The CJAR said that the actions of the CJI in this case violated the code of conduct formulated in a Conference of all the Chief Justices in the country in 1997 which has been laid down in the ‘Restatement of Values of Judicial Life.’ It has been noted in the very first code that “justice must not merely be done but it must also be seen to be done.” The CJAR said in this case the actions of the CJI “clearly violate this salutary Code of Conduct” which had also provided that “the behaviour and conduct of members of the higher judiciary must reaffirm the people’s faith in the impartiality of the judiciary. Accordingly any act of the judge of the Supreme Court or a High Court, whether in official or personal capacity, which erodes the credibility of this perception has to be avoided.”
‘Intention was to protect the independence, integrity and reputation of the Supreme Court’
The bench that on December 1 dismissed CJAR’s petition comprised Justice R.K. Agarwal, Justice A. Mishra and Justice A.M. Khanwilkar. The organisation said that since Justice Khanwilkar was also on the bench which heard the medical college case, “we believe that he should have recused himself from this bench.”
Denying the charge of “mala fide petition intended to defame the judiciary,” CJAR said it had approached the court with the intention to protect the independence, integrity and reputation of the Supreme Court and the judiciary in general. “CJAR was not making any allegations. It was only seeking a court-monitored independent investigation into the issues recorded in the FIR filed by the CBI.” It regretted that its move was seen as an “attempt to defame the court”.
Divergence between court view and FIR
CJAR further said that “the court has also said that this FIR does not involve any judges. We believe that such a statement cannot be made when the FIR clearly states that there was a conspiracy to procure a favourable judgment from the Supreme Court by paying large bribes. Obviously, bribes to procure a favourable judgment from the Supreme Court cannot be paid to any other officials except to the judges themselves. Only an independent investigation could have cleared this allegation.”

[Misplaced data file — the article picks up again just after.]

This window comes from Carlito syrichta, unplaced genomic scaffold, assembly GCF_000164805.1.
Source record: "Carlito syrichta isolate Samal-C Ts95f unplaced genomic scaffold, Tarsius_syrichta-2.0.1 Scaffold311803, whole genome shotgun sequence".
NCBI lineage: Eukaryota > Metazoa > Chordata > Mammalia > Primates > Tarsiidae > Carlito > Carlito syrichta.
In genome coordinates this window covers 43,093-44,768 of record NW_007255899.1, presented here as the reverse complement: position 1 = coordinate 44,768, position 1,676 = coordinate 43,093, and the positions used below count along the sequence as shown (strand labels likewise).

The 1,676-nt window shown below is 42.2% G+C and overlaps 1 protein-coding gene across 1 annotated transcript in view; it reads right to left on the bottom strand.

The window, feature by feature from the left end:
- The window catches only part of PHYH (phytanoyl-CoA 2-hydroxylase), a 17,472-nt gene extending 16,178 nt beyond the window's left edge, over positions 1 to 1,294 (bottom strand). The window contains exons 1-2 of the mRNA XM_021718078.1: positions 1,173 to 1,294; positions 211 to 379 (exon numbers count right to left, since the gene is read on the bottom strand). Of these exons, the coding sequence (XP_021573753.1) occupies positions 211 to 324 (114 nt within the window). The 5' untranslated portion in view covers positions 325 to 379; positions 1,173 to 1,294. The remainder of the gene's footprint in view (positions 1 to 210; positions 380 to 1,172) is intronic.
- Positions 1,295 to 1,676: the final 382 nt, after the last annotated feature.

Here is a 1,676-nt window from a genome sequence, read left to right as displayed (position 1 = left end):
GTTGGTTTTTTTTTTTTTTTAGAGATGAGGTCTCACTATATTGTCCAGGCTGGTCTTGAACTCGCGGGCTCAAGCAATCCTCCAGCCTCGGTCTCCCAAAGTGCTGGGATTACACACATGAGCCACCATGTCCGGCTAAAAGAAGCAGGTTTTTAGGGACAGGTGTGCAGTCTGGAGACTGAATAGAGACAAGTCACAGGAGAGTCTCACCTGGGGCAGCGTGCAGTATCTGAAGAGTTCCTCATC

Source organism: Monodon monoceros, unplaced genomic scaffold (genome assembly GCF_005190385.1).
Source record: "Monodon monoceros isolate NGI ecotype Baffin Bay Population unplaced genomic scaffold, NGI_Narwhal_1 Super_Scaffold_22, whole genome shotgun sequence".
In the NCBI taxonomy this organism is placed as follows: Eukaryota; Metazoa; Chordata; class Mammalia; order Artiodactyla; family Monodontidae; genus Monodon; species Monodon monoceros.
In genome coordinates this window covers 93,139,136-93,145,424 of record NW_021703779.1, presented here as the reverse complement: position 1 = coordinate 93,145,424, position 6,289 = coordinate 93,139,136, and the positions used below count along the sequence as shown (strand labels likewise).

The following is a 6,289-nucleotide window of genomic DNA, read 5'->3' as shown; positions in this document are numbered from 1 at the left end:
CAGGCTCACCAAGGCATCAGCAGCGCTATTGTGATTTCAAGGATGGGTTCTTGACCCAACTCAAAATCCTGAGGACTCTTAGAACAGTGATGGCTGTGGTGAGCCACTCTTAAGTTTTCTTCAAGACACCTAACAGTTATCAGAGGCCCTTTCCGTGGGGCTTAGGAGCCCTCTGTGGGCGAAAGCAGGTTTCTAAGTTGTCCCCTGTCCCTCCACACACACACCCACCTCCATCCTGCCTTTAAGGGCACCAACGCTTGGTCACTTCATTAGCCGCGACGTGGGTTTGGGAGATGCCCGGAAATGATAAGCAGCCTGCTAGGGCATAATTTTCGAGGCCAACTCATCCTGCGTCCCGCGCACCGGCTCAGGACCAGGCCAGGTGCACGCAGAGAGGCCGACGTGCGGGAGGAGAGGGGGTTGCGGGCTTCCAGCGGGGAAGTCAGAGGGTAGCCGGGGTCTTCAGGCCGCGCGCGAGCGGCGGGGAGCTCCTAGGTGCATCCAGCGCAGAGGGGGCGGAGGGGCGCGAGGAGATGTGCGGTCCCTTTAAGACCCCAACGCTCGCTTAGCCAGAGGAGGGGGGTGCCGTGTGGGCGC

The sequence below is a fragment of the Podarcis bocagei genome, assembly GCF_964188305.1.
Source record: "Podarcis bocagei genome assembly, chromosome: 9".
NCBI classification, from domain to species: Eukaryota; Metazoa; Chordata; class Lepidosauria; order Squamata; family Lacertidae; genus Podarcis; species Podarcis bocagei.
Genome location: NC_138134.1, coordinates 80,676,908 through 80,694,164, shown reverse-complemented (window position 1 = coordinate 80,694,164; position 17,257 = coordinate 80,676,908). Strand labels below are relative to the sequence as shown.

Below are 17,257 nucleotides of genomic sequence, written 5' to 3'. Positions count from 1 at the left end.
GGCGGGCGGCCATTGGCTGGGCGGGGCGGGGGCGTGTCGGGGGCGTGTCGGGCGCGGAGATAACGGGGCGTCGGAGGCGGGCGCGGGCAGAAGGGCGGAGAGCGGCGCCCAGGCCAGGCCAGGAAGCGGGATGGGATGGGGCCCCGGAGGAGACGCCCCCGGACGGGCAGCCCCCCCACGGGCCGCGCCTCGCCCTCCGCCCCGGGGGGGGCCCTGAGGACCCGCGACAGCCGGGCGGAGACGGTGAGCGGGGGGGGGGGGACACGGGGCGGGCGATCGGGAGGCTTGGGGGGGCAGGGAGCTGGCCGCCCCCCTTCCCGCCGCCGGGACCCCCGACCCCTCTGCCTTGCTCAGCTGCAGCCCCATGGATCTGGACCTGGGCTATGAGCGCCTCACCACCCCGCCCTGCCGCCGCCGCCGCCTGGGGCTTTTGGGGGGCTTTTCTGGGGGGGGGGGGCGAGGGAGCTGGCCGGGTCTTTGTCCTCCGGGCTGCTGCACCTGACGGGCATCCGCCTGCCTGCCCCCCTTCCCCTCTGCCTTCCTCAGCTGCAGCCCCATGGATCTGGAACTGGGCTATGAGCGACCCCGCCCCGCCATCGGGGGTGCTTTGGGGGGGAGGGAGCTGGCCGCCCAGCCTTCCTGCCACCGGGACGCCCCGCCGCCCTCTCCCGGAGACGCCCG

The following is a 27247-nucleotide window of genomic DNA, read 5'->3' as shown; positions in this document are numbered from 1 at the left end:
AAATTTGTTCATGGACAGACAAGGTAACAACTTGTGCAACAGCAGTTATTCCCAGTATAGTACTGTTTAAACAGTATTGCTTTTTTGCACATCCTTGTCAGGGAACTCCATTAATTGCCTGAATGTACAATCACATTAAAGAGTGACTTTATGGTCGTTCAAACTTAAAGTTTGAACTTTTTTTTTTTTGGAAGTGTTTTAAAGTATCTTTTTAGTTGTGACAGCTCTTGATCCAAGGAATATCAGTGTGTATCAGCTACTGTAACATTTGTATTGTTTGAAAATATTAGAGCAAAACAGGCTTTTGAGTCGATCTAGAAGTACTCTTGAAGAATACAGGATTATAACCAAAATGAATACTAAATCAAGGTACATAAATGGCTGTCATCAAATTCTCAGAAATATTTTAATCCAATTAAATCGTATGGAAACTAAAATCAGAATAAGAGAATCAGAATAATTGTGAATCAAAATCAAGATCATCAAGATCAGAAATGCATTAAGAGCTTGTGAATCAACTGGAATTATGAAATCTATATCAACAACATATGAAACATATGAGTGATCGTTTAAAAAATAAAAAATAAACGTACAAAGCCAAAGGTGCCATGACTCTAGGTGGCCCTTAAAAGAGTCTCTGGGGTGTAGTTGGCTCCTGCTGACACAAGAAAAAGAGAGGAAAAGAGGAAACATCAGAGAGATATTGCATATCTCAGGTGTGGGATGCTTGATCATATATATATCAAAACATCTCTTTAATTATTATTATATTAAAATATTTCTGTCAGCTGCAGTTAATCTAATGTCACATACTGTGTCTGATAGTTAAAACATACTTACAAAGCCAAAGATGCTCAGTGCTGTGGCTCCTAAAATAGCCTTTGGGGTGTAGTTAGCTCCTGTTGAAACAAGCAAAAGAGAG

The organisation added that it has also come to light that the CJI had reportedly denied permission to CBI to register an FIR against a sitting judge of the Allahabad high court allegedly involved in this matter. “The reported denial by the Hon’ble Chief Justice of India and the judgement of the Supreme Court in the matter, has in effect ensured that there will be no investigation of sitting judges in this matter,” it said.
‘Court action has reduced esteem of the judiciary’
The campaign said the refusal of the court to allow an independent probe into the allegations of corruption (as recorded in the CBI’s FIR) and its conduct in this case,has “itself brought down the esteem of the judiciary in the public’s eyes”.
CJAR, however, insisted that the order of the Supreme Court and its decision to impose costs of Rs 25 lakh will not deter it. “We will challenge the order and fight it tooth and nail through every legal channel and remedy. In the coming few days, we will be filing a review petition” adding that “the actions of the Supreme Court in this case will now be judged by the people’s court which is the ultimate court in the country”.